The recent bridge collapse in Seattle has shed light on a serious issue when it comes to the aging of the infrastructure in our nation. According to Bloomberg, there are 607,380 bridges in the United States – and on average these structures are 42 years of age.
Bloomberg also reported that according to the American Society of Civil Engineers – 11% of those bridges are considered to be “structurally deficient.” Bridge maintenance is being done, but a lack of funds has prevented them from being replaced or reenforced as needed.
An engineer group gave the United States’ infrastructure a D+ rating this year – bridges (scoring a little higher overall) were rated at a C+. According to the same engineering group, the cost of fixing the deficient structures is estimated at a lofty $76 billion dollars.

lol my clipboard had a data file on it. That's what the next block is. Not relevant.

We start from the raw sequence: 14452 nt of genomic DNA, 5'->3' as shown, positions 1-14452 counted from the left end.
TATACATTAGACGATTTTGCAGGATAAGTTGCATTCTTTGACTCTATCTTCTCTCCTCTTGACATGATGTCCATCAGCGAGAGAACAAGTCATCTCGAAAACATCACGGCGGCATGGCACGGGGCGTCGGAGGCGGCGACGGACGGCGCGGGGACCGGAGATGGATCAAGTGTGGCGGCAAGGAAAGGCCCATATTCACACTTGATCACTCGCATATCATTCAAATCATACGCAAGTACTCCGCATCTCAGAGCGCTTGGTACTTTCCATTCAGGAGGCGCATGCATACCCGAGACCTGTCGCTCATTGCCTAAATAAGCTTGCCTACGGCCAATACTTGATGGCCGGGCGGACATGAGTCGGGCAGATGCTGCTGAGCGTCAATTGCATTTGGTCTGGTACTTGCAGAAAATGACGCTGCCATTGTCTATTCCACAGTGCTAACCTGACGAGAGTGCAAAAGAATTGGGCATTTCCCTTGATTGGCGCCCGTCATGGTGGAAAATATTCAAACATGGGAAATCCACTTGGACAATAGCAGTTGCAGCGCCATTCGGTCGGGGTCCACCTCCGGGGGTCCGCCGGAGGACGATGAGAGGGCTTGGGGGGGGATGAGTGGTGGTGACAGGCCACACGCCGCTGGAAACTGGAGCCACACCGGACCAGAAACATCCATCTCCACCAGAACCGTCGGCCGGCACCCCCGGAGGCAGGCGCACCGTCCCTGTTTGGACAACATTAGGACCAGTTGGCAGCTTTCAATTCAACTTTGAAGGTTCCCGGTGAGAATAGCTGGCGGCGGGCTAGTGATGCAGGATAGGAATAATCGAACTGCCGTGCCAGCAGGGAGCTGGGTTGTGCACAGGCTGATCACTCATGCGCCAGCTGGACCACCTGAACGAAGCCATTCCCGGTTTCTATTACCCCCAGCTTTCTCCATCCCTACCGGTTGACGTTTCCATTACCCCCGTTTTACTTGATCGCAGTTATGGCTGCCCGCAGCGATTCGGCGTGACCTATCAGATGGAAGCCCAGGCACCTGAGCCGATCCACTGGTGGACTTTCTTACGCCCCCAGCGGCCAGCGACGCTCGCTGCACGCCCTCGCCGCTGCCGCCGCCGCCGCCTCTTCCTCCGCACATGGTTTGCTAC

A whooping 80 percent of the funds used to repair highways come from a fuel-tax federal Highway Trust Fund – the current levy on gasoline has been 18.4 cents since 1993. Since that time, fuel sales have slowed due to greater efficiency in vehicles and a national average of fewer miles driven overall. According to Janet Kavinoky, the executive director for transportation and infrastructure at the U.S. Chamber of Commerce, ““If we keep on the same trend line of investment, where we’re not increasing investment, we are going to have to worry in the future.”
To say the least, this issue is troubling. Earlier this week, TIME named the 10 Most Troubled Structures in America. Although efforts have been made in terms of President Barack Obama’s 2009 economic stimulus package. This package expended $48.1 billion on efforts involving highway and transit projects – but didn’t accomplish much in terms of long-term bridge improvements.